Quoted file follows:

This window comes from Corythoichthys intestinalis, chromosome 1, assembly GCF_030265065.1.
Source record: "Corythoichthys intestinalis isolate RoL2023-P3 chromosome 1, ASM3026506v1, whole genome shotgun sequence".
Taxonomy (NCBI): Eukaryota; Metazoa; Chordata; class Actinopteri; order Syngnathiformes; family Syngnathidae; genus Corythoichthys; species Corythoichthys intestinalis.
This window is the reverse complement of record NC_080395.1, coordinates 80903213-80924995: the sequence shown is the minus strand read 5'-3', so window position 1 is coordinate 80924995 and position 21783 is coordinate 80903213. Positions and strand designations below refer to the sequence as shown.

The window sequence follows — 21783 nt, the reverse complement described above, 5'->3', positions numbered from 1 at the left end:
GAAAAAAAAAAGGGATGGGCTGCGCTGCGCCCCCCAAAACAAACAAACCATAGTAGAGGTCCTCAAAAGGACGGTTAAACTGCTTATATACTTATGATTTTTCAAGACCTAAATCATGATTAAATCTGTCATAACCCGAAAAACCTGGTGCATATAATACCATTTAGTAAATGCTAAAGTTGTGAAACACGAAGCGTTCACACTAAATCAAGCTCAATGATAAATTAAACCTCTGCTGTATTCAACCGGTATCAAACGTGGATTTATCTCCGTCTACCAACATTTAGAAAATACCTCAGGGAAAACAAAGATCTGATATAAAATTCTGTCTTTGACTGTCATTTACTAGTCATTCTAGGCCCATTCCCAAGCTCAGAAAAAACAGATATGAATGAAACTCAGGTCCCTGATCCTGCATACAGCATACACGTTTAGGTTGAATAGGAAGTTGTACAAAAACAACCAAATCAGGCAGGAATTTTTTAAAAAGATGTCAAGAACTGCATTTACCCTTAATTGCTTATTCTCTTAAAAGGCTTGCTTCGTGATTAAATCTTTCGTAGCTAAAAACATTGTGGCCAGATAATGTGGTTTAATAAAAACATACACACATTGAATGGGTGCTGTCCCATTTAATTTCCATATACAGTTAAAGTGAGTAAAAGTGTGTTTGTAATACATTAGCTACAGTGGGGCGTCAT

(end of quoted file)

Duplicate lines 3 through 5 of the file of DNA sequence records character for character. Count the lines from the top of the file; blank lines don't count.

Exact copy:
Taxonomy (NCBI): Eukaryota; Metazoa; Chordata; class Actinopteri; order Syngnathiformes; family Syngnathidae; genus Corythoichthys; species Corythoichthys intestinalis.
This window is the reverse complement of record NC_080395.1, coordinates 80903213-80924995: the sequence shown is the minus strand read 5'-3', so window position 1 is coordinate 80924995 and position 21783 is coordinate 80903213. Positions and strand designations below refer to the sequence as shown.

The window sequence follows — 21783 nt, the reverse complement described above, 5'->3', positions numbered from 1 at the left end: